Do You Believe in The Power Of The Evil Eye
Written by Nandini Sethi
You must have seen the ‘evil eye’ charms/pendants being sold in bulk at the jewelers along with an amulet, and you probably even own one for accessorizing purposes. Although the first occurrences of this symbol dates to thousands of years ago, the meaning and impact of it remains just the same today.
The evil eye or ‘buri nazar’ is a look or a gaze that brings bad luck or misfortune to a person who has achieved great success or recognition, often stemming from reasons of envy or dislike. This culture spans across centuries and geographic location and defines how certain superstitions or customs come from. Frederick Thomas Elworthy, has explored the instances of it in different cultures- In Irish folklore, men were known to bewitch horses with a single stare, and in parts of Greece they believed that the intensity of the evil was so strong that it took just one stare to kill children or small animals; a Polish folktale tells the story of an old man who resorted to cutting off his own eyes because he felt responsible for bringing misfortune to his loved ones.
6th century philosophers such as Plato and Plutarch gave scientific backing to explain the function of the evil eye: they suggested that the eye was the main source of deadly rays that could emit invisible rays of negative energy.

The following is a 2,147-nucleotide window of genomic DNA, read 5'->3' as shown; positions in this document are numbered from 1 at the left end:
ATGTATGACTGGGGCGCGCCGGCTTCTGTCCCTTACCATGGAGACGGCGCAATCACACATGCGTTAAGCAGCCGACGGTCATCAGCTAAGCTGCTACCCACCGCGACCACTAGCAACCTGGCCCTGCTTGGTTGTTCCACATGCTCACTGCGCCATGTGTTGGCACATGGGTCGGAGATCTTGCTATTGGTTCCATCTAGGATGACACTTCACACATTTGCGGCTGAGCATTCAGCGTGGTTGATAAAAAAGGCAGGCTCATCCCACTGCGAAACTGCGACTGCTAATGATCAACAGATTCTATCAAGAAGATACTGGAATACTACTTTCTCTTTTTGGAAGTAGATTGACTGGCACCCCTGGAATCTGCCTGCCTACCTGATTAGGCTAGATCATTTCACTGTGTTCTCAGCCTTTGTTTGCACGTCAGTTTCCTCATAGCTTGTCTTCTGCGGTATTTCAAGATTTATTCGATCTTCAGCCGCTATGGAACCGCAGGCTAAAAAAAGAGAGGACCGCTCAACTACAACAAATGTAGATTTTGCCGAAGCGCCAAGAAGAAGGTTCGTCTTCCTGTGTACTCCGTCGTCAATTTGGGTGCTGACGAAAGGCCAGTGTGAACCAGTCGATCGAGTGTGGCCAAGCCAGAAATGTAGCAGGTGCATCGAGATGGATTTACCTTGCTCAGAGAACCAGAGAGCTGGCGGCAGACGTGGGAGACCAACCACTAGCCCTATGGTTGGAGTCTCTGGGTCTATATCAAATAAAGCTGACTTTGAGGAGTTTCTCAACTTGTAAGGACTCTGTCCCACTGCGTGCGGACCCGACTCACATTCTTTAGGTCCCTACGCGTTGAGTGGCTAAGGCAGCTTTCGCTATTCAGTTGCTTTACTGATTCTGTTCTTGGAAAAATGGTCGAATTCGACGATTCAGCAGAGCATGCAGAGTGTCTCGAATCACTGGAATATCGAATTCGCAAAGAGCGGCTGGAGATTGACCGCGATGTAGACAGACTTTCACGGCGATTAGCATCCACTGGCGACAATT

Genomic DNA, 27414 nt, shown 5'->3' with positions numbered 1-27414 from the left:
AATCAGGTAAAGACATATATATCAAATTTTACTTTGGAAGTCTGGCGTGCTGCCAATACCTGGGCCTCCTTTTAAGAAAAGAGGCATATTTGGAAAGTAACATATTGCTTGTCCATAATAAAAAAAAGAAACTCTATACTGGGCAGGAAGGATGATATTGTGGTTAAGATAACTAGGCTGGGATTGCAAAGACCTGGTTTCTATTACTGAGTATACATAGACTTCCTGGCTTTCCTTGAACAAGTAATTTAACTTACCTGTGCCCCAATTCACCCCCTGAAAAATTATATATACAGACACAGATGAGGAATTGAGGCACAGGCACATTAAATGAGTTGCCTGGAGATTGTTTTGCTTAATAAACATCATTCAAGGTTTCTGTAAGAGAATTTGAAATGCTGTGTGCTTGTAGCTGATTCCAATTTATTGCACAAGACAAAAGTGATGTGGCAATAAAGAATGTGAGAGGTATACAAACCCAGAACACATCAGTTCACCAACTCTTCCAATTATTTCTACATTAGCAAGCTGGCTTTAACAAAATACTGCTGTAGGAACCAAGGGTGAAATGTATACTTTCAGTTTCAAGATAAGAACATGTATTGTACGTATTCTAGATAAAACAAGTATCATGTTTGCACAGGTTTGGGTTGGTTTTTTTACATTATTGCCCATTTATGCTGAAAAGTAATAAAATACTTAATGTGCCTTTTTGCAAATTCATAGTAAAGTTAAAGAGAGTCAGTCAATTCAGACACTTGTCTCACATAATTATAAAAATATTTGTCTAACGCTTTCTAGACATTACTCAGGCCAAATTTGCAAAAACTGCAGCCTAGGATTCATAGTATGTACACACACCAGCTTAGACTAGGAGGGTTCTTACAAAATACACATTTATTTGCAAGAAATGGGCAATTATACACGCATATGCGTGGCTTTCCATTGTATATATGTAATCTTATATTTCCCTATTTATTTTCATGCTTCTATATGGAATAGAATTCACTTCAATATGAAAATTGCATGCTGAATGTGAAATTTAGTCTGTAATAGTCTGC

Plutarch’s writing even tells us about the beliefs people of that era held- in the Mediterranean, where the culture of the evil eye was most prominent, blue eyes were considered unnatural, since it was extremely rare, and they had to be bewitched. It was understood that a certain section of society was better at cursing people, including people with aqua eyes and those living south of the Black Sea.
Since there was so much fear and fear-mongering among ancient communities, there was a need to discover or explore a talisman specifically to ward off evil eye curses. Many historians believe that it was the Greeks that first developed amulets designed to protect vulnerable people from the ill-effects of the evil eye, but other suggest that it was in fact the Turkish that began to hand-make eye symbols with concentric rings and included them in jewelry and as emblems. Even the Hamsa symbol became quite popular, that is, the image of a hand with an eye in the center. In fact, in Turkey, it is a still considered a tradition to bring either a pendant or charm of the evil eye to newborns since they are more susceptible to the curse. In Indian tradition, using salt in your room or placing a rock salt lamp is considered to absorb all nazar dosh (evil eye effect) and infuse the house with positive vibes.
Today, the evil eye has become more of a fashion statement, but there are still innumerable communities, transcending borders, that believe in the power of a mere trinket with an heirloom symbol on it; that it is more than just an accessory. There are even some debates that people who wear such an accessory so flippantly, without knowing the meaning or significance behind it are rendering it useless; that the trinket will not only not protect them from the curse of the evil eye, but on the contrary incur a curse even more powerful, even more potent. The main question they are asking is this: are you or are you not a believer?